First proof for 16 years
This is the first unequivocal evidence for 16 years in Northumberland and is just reward for all the many individuals who have given up so much of their time in the search for this elusive animal. The scat was found by Kevin O'Hara of the Northumberland Wildlife Trust: "This is the holy grail for me and many others. Having searched for pine martens for years, and had many tantalising reports for several years, to finally confirm the presence of pine marten in Northumberland is monumental." The finding would not have been possible without the help of funding from the SITA Trust and Dave Robson of Tilhill Forestry.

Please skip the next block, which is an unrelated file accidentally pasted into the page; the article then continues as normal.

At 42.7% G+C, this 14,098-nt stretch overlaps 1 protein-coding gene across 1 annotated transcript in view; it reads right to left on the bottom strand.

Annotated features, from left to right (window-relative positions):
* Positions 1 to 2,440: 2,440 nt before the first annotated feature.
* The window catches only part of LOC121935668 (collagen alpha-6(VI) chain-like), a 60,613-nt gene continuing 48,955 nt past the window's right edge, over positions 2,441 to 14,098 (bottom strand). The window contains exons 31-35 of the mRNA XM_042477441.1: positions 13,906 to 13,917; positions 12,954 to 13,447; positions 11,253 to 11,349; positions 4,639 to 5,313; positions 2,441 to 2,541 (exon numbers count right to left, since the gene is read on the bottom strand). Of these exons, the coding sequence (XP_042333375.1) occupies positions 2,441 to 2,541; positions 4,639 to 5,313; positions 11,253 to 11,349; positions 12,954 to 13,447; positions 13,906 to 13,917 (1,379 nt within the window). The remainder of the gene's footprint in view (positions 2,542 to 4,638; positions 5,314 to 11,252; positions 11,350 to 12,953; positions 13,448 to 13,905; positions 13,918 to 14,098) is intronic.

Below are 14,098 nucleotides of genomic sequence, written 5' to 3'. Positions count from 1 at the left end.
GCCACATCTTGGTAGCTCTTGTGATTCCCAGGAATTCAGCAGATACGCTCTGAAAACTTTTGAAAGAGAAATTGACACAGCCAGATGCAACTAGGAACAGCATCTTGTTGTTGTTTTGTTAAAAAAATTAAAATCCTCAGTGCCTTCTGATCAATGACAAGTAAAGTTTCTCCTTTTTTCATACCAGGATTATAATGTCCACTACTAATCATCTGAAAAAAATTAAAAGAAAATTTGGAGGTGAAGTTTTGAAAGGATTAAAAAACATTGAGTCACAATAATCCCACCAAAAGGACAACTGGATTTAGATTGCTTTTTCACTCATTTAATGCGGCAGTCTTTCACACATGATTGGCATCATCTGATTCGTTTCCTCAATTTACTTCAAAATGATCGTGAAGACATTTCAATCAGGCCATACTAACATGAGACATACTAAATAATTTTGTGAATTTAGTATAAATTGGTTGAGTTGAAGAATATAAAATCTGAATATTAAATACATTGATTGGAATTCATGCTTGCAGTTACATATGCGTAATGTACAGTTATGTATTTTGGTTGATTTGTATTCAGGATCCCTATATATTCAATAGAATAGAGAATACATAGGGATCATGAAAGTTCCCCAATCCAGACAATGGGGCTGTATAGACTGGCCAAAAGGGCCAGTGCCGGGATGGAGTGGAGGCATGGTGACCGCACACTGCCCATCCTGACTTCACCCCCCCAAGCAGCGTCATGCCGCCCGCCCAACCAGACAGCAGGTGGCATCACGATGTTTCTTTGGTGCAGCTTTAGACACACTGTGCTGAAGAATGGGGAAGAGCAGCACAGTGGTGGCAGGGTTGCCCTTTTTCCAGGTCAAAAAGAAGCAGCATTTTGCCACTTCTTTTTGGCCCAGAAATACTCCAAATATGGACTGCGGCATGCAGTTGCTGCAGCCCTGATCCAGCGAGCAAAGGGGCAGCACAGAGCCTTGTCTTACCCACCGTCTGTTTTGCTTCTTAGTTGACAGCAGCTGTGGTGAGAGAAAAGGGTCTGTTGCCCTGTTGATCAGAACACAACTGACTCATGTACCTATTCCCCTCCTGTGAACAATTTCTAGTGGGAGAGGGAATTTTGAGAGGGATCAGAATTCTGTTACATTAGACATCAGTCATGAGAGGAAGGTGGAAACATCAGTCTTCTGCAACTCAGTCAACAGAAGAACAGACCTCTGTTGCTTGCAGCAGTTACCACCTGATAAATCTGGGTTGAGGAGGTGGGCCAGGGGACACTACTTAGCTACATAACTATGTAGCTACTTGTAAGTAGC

Great North Pine Marten Pursuit'
Finding this evidence is particularly exciting as the VWT are planning a 15-day ‘Great North Pine Marten Pursuit' - a coast to coast search for evidence of pine martens across the northern ‘hot spots' in Cumbria, Northumberland, Durham and Yorkshire. This event, to be held in August, will involve as many as 200 volunteers and will hopefully find yet more evidence of the pine marten's survival in northern England.
VWT staff will set up remote camera stations, use scent and sound lures, search for pine marten droppings and erect and survey den boxes in woodland sites, all with the help of teams of volunteers.
The pursuit, involving a mix of hiking and 4x4 travel, will start in Cumbria and then pass through sites in Northumberland, then down through Durham and across the North York Moors.
More about The Vincent Wildlife Trust